frying in cast iron skillet

General Rules for Frying

I don’t deep-fry foods anymore, but I often pan-fry.  I no longer use vegetable oils or shortening, though. Instead, I use coconut oil, butter, or extra virgin olive oil. INFORMATION BELOW FROM 1800s COOKBOOKS: Frying, though one of the most common of culinary operations, is one that is least  performed perfectly well. GENERAL RULES FOR FRYING Heating the Fat — Since fat, when heated, reaches such a high temperature, the kettle in which it is […]

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frying meat

Fats for Frying

When I was a child, my mother made delicious fried potatoes and fried chicken in a large Cast Iron Skillet.  She usually used bacon grease, but if she didn’t have enough, she used canned shortening.  My mother never did use lard, but I knew people who did. INFORMATION BELOW FROM 1800s COOKBOOKS: SCRAPS OF FAT All scraps of fat—cooked or uncooked—as well as any drippings from beef, veal, pork, and chicken, should be saved and […]

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dumplings in soup

How to Make Different Types of Dumplings

Most of the recipes from old cookbooks are for rounded dumplings. Some recipes say to wrap the dumplings in cloth, like when boiling a pudding.  Others say to roll the dumplings in a ball or drop the dumpling mixture from a spoon into hot liquid. The only dumplings I’ve ever eaten were in a Chicken and Dumplings recipe.  Those dumplings were rolled out flat and cut into small rectangular strips.   GLOSSARY: Dripping / Drippings […]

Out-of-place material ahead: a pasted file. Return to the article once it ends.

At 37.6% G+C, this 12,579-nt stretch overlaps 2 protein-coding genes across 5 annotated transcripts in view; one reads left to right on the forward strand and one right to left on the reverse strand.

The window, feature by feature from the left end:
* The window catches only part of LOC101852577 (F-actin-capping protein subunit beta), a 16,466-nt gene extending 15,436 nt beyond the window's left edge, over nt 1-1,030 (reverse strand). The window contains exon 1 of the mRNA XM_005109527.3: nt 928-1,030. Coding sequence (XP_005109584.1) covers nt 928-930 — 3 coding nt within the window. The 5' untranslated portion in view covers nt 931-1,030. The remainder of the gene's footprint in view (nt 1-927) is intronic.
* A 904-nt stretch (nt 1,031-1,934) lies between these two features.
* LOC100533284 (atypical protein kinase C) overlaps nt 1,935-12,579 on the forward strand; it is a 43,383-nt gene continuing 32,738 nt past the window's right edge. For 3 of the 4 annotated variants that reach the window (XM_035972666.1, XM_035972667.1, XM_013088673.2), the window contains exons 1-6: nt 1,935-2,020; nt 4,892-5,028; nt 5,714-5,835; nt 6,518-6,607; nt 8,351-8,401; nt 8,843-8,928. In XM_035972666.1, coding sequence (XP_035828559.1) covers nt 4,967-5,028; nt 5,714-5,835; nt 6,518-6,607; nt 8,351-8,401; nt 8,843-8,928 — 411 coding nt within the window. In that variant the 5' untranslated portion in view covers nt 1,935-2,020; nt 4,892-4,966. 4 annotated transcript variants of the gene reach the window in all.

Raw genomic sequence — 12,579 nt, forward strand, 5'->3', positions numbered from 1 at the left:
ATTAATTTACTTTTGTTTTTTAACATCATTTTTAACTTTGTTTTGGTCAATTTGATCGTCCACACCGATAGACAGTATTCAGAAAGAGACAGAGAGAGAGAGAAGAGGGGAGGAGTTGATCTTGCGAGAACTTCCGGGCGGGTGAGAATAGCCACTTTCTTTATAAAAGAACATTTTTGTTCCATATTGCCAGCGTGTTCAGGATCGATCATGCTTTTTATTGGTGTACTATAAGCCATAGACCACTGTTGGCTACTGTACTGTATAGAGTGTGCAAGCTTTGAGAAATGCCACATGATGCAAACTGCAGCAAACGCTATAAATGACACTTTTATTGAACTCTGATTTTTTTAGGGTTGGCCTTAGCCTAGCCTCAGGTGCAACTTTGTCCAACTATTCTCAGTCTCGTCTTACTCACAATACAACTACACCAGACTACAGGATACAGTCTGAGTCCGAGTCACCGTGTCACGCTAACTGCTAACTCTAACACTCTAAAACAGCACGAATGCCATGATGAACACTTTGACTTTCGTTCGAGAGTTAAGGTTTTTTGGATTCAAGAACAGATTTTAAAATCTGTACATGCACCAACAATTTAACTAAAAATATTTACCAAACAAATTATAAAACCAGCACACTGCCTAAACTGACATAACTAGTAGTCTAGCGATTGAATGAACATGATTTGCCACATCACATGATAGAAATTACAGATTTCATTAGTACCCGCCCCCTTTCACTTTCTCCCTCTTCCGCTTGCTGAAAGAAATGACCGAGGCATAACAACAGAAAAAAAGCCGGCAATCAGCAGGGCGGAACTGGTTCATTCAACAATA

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1916 Advertisement for Pure Lard

How to Make Lard

My mother never used lard when I was growing up.  She used Crisco shortening in a can. It was thick like lard or butter.  As an adult, I used both shortening and vegetable oils. But lately, I’ve begun using butter, or coconut and other healthy oils.  I haven’t tried using lard yet, but will when I find some that are not processed, and where the pigs are pasture-raised  INFORMATION BELOW FROM 1800s COOKBOOKS: THE FINE POINTS […]

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standing crust pie

A Christmas Goose Pie

Although I’ve never eaten one, the Christmas Goose Pie is similar to the English Pork Pie. FROM an 1800s COOKBOOK: A CHRISTMAS GOOSE PIE These pies are always made with a standing crust. Put into a sauce-pan one pound of butter cut up, and one and one-half pints water. Stir it while it is melting and let it come to a boil. Then skim off whatever milk or impurity that may have risen to the […]

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Homemade lard, wet-rendered from pork fatback.

How to Try Out Lard

LARD is fat from a pig and used for cooking and flavoring. This fat is called lard whether it’s been tried out (rendered) or not. Trying out is melting fat to skim out the impurities so it is clean to cook with. INFORMATION BELOW FROM 1800s COOKBOOKS Every housekeeper knows how unfit for really nice cooking is the pressed lard sold in stores as the “best and cheapest.” It is close and tough, melts slowly, […]

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